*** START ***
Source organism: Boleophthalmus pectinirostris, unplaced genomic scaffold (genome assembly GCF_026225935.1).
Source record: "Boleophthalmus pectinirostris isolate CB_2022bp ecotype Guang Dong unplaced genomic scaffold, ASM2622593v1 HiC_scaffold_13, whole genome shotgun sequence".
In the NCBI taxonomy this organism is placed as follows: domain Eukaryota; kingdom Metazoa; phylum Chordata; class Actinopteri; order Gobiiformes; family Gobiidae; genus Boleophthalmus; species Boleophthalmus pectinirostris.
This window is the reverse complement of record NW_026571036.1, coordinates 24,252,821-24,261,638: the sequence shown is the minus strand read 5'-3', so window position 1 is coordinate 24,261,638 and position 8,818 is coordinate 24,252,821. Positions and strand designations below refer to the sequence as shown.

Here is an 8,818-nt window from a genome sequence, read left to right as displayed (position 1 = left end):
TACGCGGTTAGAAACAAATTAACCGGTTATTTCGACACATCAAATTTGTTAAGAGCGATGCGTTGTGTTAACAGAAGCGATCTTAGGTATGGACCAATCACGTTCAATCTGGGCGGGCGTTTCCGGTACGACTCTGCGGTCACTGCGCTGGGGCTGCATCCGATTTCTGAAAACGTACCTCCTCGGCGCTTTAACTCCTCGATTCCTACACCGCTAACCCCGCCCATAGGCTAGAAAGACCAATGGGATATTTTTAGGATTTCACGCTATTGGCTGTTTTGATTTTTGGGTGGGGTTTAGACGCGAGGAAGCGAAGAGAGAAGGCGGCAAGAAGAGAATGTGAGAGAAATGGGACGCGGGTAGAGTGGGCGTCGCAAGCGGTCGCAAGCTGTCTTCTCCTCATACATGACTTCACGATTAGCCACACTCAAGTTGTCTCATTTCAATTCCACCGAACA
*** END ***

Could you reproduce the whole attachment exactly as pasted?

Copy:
Source organism: Boleophthalmus pectinirostris, unplaced genomic scaffold (genome assembly GCF_026225935.1).
Source record: "Boleophthalmus pectinirostris isolate CB_2022bp ecotype Guang Dong unplaced genomic scaffold, ASM2622593v1 HiC_scaffold_13, whole genome shotgun sequence".
In the NCBI taxonomy this organism is placed as follows: domain Eukaryota; kingdom Metazoa; phylum Chordata; class Actinopteri; order Gobiiformes; family Gobiidae; genus Boleophthalmus; species Boleophthalmus pectinirostris.
This window is the reverse complement of record NW_026571036.1, coordinates 24,252,821-24,261,638: the sequence shown is the minus strand read 5'-3', so window position 1 is coordinate 24,261,638 and position 8,818 is coordinate 24,252,821. Positions and strand designations below refer to the sequence as shown.

Here is an 8,818-nt window from a genome sequence, read left to right as displayed (position 1 = left end):
TACGCGGTTAGAAACAAATTAACCGGTTATTTCGACACATCAAATTTGTTAAGAGCGATGCGTTGTGTTAACAGAAGCGATCTTAGGTATGGACCAATCACGTTCAATCTGGGCGGGCGTTTCCGGTACGACTCTGCGGTCACTGCGCTGGGGCTGCATCCGATTTCTGAAAACGTACCTCCTCGGCGCTTTAACTCCTCGATTCCTACACCGCTAACCCCGCCCATAGGCTAGAAAGACCAATGGGATATTTTTAGGATTTCACGCTATTGGCTGTTTTGATTTTTGGGTGGGGTTTAGACGCGAGGAAGCGAAGAGAGAAGGCGGCAAGAAGAGAATGTGAGAGAAATGGGACGCGGGTAGAGTGGGCGTCGCAAGCGGTCGCAAGCTGTCTTCTCCTCATACATGACTTCACGATTAGCCACACTCAAGTTGTCTCATTTCAATTCCACCGAACA